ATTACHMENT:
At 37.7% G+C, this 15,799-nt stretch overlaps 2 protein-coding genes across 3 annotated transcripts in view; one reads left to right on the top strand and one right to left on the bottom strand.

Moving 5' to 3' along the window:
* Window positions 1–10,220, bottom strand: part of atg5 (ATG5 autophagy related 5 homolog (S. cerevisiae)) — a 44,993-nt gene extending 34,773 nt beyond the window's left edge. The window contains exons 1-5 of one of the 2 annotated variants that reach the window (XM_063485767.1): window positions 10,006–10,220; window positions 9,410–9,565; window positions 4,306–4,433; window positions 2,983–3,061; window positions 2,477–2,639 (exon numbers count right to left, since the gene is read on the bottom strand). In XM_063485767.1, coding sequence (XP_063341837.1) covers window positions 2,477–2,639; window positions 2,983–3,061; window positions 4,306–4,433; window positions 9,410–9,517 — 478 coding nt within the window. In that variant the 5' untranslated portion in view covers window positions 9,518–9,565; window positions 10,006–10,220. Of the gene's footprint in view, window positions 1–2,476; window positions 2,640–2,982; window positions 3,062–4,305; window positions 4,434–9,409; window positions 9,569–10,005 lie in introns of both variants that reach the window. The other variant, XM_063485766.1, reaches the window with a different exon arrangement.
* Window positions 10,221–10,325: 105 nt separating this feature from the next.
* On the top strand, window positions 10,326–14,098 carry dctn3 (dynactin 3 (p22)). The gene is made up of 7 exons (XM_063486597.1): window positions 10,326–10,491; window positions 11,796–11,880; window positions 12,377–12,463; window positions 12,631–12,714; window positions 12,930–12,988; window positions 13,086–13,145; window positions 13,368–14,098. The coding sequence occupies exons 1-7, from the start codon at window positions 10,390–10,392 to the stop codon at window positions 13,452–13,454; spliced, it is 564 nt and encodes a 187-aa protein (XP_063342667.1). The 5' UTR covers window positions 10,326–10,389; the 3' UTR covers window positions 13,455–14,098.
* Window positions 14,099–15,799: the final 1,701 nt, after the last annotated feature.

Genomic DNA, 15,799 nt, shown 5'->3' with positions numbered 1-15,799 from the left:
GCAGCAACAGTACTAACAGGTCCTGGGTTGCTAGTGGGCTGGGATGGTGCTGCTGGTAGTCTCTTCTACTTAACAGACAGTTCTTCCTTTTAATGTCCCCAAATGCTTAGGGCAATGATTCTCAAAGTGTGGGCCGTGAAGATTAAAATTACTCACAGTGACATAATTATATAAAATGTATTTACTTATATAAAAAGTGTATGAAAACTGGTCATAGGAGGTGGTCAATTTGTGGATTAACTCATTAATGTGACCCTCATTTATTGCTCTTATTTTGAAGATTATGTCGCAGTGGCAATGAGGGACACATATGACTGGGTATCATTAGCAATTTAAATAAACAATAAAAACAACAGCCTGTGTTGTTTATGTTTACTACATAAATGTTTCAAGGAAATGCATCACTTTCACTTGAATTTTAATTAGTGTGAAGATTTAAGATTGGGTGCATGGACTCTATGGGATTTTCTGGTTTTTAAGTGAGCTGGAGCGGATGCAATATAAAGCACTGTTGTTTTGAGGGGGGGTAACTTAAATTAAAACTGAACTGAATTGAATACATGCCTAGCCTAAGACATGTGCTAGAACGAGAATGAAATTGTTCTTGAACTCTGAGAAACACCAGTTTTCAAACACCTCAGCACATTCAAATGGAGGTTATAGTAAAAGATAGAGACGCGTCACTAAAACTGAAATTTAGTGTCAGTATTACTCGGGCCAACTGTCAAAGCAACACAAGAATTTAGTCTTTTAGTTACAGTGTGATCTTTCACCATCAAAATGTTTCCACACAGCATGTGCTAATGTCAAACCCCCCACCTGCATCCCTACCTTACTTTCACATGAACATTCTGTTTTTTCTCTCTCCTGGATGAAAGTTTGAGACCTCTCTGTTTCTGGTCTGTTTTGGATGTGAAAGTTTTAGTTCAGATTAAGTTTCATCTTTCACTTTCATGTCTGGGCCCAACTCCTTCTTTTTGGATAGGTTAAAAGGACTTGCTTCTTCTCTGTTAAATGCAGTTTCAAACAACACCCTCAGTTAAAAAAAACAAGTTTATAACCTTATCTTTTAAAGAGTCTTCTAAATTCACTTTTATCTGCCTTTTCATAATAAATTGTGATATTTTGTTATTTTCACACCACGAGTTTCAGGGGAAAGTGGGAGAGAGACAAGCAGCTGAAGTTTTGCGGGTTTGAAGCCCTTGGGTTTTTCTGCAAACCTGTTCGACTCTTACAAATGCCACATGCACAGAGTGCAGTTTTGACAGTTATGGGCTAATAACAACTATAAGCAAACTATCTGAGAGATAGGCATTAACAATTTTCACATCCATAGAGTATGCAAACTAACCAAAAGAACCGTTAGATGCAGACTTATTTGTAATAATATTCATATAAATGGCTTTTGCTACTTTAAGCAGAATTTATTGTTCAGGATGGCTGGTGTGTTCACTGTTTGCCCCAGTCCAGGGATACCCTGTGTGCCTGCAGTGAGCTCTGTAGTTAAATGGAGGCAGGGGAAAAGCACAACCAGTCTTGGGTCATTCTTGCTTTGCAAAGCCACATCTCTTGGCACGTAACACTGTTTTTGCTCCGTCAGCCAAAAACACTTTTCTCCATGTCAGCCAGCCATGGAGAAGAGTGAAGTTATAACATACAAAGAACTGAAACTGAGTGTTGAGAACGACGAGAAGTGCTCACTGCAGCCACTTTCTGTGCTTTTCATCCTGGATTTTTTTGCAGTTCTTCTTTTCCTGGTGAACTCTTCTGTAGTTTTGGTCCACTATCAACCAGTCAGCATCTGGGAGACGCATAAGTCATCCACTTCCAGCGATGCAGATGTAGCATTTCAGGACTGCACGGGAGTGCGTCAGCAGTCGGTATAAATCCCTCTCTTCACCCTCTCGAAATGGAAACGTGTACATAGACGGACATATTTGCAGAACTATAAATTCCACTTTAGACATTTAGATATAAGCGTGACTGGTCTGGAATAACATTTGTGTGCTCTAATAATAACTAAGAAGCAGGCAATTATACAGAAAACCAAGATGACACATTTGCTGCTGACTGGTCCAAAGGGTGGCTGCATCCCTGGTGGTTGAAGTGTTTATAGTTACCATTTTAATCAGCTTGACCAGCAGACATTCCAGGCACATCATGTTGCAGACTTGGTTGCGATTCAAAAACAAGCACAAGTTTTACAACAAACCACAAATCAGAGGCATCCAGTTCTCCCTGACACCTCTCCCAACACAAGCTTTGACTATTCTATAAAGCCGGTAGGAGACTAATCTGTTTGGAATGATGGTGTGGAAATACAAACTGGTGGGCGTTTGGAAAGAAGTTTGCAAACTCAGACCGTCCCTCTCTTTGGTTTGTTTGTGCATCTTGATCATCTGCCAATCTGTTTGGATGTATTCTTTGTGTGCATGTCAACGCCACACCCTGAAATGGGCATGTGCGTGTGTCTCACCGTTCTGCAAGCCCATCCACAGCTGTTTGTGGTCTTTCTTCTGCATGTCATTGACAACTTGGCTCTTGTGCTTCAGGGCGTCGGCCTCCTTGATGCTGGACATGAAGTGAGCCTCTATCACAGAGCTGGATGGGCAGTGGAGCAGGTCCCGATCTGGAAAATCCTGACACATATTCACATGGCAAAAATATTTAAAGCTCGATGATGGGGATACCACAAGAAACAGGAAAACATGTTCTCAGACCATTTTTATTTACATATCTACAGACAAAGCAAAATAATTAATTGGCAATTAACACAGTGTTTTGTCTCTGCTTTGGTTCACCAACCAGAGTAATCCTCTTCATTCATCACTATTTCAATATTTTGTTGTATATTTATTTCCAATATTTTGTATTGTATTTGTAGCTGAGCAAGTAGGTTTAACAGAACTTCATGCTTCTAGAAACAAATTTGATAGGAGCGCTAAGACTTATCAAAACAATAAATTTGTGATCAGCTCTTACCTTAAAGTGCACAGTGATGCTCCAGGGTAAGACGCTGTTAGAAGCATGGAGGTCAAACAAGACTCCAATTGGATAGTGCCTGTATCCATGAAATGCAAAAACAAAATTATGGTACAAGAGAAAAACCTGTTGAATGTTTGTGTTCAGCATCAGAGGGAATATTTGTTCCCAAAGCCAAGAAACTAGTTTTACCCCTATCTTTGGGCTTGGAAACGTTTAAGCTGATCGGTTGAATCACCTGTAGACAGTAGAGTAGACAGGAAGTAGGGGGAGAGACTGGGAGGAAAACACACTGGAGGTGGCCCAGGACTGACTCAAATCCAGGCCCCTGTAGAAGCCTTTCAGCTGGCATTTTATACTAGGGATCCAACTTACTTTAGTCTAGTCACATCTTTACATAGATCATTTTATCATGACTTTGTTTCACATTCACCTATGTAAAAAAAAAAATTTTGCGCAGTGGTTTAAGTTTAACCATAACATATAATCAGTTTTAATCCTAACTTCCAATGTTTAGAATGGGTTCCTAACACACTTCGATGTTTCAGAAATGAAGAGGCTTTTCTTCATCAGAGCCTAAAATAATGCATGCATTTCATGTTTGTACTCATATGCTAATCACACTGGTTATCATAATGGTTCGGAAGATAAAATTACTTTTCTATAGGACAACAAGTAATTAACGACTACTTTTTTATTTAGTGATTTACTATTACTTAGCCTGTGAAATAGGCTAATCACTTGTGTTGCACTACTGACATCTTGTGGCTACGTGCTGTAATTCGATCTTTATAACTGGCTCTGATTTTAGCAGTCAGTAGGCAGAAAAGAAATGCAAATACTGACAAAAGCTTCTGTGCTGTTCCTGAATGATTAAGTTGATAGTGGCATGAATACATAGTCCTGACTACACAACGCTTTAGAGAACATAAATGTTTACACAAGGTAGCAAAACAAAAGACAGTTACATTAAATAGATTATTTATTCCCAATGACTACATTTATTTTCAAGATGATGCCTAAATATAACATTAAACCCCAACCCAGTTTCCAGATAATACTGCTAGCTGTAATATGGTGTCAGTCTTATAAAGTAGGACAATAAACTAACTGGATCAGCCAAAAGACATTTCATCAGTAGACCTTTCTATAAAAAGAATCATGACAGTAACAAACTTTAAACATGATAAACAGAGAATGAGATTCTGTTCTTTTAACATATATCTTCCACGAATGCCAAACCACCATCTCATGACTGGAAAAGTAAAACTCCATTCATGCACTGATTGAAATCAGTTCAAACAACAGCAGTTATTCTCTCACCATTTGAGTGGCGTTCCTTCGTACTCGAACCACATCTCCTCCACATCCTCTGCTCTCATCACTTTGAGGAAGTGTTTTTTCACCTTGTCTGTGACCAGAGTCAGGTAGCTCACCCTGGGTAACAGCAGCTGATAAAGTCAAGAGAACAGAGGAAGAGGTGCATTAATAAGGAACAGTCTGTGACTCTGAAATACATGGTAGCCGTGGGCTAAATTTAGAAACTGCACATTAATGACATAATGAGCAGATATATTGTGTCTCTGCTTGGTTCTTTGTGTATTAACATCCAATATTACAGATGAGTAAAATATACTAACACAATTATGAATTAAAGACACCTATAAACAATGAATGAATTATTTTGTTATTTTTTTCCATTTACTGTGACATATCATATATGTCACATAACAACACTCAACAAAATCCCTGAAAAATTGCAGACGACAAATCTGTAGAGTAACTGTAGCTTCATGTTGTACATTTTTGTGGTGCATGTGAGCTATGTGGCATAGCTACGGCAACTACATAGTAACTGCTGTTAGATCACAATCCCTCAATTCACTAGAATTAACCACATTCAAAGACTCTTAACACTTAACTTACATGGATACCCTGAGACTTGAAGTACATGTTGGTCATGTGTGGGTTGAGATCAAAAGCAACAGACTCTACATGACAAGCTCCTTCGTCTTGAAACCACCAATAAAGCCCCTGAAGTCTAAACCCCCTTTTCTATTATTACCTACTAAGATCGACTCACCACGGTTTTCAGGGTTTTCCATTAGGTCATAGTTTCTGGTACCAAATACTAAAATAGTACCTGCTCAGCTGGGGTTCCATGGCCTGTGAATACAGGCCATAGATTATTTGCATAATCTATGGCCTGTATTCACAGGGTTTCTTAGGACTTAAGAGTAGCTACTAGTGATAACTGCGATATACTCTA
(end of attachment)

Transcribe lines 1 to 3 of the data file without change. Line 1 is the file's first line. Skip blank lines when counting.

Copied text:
At 37.7% G+C, this 15,799-nt stretch overlaps 2 protein-coding genes across 3 annotated transcripts in view; one reads left to right on the top strand and one right to left on the bottom strand.

Moving 5' to 3' along the window:
* Window positions 1–10,220, bottom strand: part of atg5 (ATG5 autophagy related 5 homolog (S. cerevisiae)) — a 44,993-nt gene extending 34,773 nt beyond the window's left edge. The window contains exons 1-5 of one of the 2 annotated variants that reach the window (XM_063485767.1): window positions 10,006–10,220; window positions 9,410–9,565; window positions 4,306–4,433; window positions 2,983–3,061; window positions 2,477–2,639 (exon numbers count right to left, since the gene is read on the bottom strand). In XM_063485767.1, coding sequence (XP_063341837.1) covers window positions 2,477–2,639; window positions 2,983–3,061; window positions 4,306–4,433; window positions 9,410–9,517 — 478 coding nt within the window. In that variant the 5' untranslated portion in view covers window positions 9,518–9,565; window positions 10,006–10,220. Of the gene's footprint in view, window positions 1–2,476; window positions 2,640–2,982; window positions 3,062–4,305; window positions 4,434–9,409; window positions 9,569–10,005 lie in introns of both variants that reach the window. The other variant, XM_063485766.1, reaches the window with a different exon arrangement.